Description of the Lhasa apso
Absosengkye Home Page
Contact Us
Available Puppies Page 1
General Information
Our Lhasa apsos Page 1
Bragging Rights Page 1
Past Puppy Pictures
                                                                                                                     

Height: 10 - 11 inches
Weight: 13 - 15 lbs.

Colors: Solid golden, sandy, honey, dark grizzle, slate or smoke; black, parti-color, white or brown.
Coat: Top coat long, heavy, straight and course. Moderate undercoat.

Temperament: Gentle, loyal, intelligent, creative
Good with Children: Yes
Good with Pets: Yes
Special Skills: Family Pet

Watch-dog: Very High
Guard-dog: Low

Care and Exercise: Daily combing and or brushing is required. Their thick undercoat may become matted if not properly groomed. A simple puppy cut four times a year will help to maintain your Lhasa apsos hair without constant maintenance. Pay special attention to matting on the bottoms of the feet, clean ears and eyes meticulously. Puppies should have their bottoms kept clipped (use extreme care) as they sometimes will soil themselves and longer hair will make it more difficult to remove and clean. The Lhasa apso loves to walk and play, but does not demand rigorous exercise. Regular walks and a play area will generally meet the needs of even the most active Lhasa apso.
Training: Can be obstinate. Patience and NO harsh words are the best approach.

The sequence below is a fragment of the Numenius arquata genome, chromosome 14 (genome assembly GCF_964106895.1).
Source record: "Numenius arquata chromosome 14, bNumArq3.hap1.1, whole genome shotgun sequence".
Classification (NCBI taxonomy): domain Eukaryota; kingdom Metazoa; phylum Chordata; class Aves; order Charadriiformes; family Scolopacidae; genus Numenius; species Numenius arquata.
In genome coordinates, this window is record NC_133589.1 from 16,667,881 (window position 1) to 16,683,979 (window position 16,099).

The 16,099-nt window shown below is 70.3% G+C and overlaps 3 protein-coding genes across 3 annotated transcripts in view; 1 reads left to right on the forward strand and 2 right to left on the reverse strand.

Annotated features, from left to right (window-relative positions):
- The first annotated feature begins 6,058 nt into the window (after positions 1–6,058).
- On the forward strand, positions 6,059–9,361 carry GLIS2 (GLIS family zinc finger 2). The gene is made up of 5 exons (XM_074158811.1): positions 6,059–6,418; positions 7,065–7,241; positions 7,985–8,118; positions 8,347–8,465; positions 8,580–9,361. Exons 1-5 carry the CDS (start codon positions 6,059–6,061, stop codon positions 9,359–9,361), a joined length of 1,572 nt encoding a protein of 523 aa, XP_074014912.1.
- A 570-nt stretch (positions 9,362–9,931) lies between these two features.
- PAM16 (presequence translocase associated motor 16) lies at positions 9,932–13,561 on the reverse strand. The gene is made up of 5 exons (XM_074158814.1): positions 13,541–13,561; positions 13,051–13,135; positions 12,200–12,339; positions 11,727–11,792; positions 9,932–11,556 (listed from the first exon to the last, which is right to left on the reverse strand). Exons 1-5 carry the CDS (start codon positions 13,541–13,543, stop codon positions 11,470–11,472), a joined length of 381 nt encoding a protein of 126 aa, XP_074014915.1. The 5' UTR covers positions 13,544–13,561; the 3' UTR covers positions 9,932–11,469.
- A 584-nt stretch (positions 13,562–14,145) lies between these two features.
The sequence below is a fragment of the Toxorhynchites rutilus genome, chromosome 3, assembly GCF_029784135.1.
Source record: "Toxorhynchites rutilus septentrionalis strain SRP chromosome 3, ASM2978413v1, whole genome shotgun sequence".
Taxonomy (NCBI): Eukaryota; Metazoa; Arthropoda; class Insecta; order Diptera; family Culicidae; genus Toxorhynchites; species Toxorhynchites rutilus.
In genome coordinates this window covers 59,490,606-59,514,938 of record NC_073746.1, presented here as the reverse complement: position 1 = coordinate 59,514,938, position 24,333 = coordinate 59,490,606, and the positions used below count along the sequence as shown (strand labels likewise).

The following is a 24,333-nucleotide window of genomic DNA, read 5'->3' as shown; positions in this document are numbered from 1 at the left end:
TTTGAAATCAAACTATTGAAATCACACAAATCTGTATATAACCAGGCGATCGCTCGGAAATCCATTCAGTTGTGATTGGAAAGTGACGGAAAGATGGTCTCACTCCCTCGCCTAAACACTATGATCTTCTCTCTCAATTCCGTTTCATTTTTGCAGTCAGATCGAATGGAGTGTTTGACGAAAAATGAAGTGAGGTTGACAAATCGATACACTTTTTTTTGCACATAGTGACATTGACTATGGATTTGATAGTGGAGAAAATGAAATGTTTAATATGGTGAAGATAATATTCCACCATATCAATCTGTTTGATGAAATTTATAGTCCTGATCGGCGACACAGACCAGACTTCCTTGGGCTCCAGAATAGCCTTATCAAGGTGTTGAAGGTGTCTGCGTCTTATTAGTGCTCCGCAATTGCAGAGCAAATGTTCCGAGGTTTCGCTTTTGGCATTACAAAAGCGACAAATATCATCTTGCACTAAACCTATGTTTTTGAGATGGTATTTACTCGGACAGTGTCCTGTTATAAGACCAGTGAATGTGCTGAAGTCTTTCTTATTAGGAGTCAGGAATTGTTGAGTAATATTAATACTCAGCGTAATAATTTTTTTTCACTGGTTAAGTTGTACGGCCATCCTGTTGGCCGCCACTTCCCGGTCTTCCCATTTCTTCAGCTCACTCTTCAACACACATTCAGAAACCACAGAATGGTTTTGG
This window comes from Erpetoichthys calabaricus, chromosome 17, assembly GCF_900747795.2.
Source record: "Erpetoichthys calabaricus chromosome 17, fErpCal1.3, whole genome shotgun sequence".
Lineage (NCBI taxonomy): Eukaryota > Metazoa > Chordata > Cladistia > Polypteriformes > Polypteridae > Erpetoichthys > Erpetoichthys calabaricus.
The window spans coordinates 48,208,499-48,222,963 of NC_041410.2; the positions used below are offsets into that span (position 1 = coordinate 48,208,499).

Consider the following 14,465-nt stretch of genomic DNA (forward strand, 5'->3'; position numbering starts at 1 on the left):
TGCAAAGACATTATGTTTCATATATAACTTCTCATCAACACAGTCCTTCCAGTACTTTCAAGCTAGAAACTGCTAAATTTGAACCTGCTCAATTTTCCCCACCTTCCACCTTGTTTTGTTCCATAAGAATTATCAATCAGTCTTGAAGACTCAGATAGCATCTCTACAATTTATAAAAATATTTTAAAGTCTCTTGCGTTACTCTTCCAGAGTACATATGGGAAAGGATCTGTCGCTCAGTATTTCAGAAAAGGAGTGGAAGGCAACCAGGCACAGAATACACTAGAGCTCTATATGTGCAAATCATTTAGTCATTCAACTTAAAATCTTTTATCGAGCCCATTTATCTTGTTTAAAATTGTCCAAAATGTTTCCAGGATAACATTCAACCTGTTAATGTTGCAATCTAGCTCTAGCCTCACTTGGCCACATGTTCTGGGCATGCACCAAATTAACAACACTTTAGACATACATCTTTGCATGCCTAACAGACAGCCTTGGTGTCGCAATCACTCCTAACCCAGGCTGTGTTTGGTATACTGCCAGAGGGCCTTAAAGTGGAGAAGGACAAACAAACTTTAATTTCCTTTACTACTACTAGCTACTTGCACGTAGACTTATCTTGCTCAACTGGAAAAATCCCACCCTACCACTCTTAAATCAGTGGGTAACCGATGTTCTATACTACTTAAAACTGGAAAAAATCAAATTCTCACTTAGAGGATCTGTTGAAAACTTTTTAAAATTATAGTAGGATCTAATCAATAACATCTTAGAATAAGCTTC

Learning Rate: High, Obedience - Low, Problem Solving - Medium
Activity: Indoors - Very High, Outdoors - High
Living Environment: Large house, tiny apartment, country or city a Lhasa Apso will adapt to his environment.
Health Issues: May suffer from genetic kidney problems or ear infections.
Average Life Span: 14 Years
Litter Size: 4 - 5
Country of Origin: Tibet
History: The Lhasa apso is the most popular of the breeds indigenous to Tibet. The Tibetan Terrier, Tibetan Spaniel and Lhasa Apso all share common ancestors. Sometimes known as the Tibetan Apso, the name "apso" means goat-like. It is believed that Lhasa apso may have been named for their coat, which resembles that of the goats kept by Tibetan herders. In Tibet the Lhasa Apso was a treasured dog of the privileged classes. The Lhasa apso has been bred in a domestic environment for generations, and has a very high social status in his native little country. He first came to Britain in the 1930's and then later to America by 1935.